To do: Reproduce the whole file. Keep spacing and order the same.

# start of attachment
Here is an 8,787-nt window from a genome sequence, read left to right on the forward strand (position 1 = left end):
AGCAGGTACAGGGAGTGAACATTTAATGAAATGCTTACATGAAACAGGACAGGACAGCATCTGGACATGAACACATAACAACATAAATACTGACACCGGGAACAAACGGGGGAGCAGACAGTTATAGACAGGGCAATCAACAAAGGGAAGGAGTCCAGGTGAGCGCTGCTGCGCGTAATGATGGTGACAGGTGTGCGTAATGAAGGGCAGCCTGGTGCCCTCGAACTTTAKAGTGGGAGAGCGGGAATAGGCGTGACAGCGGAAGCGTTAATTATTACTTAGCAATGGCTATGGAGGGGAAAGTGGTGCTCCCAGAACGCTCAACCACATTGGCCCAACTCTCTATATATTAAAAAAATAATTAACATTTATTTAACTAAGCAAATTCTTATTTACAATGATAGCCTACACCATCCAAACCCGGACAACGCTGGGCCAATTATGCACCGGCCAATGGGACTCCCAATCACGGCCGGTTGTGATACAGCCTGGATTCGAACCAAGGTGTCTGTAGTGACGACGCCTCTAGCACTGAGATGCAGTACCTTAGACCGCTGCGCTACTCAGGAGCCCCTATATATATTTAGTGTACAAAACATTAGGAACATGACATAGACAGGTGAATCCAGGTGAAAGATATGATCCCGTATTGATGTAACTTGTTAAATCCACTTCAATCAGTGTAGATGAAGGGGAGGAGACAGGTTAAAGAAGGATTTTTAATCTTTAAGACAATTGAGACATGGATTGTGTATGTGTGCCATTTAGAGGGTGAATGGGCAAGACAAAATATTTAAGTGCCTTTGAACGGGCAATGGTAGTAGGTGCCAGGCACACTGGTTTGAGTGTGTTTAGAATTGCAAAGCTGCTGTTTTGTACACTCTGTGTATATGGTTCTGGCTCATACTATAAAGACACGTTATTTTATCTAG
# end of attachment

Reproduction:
Here is an 8,787-nt window from a genome sequence, read left to right on the forward strand (position 1 = left end):
AGCAGGTACAGGGAGTGAACATTTAATGAAATGCTTACATGAAACAGGACAGGACAGCATCTGGACATGAACACATAACAACATAAATACTGACACCGGGAACAAACGGGGGAGCAGACAGTTATAGACAGGGCAATCAACAAAGGGAAGGAGTCCAGGTGAGCGCTGCTGCGCGTAATGATGGTGACAGGTGTGCGTAATGAAGGGCAGCCTGGTGCCCTCGAACTTTAKAGTGGGAGAGCGGGAATAGGCGTGACAGCGGAAGCGTTAATTATTACTTAGCAATGGCTATGGAGGGGAAAGTGGTGCTCCCAGAACGCTCAACCACATTGGCCCAACTCTCTATATATTAAAAAAATAATTAACATTTATTTAACTAAGCAAATTCTTATTTACAATGATAGCCTACACCATCCAAACCCGGACAACGCTGGGCCAATTATGCACCGGCCAATGGGACTCCCAATCACGGCCGGTTGTGATACAGCCTGGATTCGAACCAAGGTGTCTGTAGTGACGACGCCTCTAGCACTGAGATGCAGTACCTTAGACCGCTGCGCTACTCAGGAGCCCCTATATATATTTAGTGTACAAAACATTAGGAACATGACATAGACAGGTGAATCCAGGTGAAAGATATGATCCCGTATTGATGTAACTTGTTAAATCCACTTCAATCAGTGTAGATGAAGGGGAGGAGACAGGTTAAAGAAGGATTTTTAATCTTTAAGACAATTGAGACATGGATTGTGTATGTGTGCCATTTAGAGGGTGAATGGGCAAGACAAAATATTTAAGTGCCTTTGAACGGGCAATGGTAGTAGGTGCCAGGCACACTGGTTTGAGTGTGTTTAGAATTGCAAAGCTGCTGTTTTGTACACTCTGTGTATATGGTTCTGGCTCATACTATAAAGACACGTTATTTTATCTAG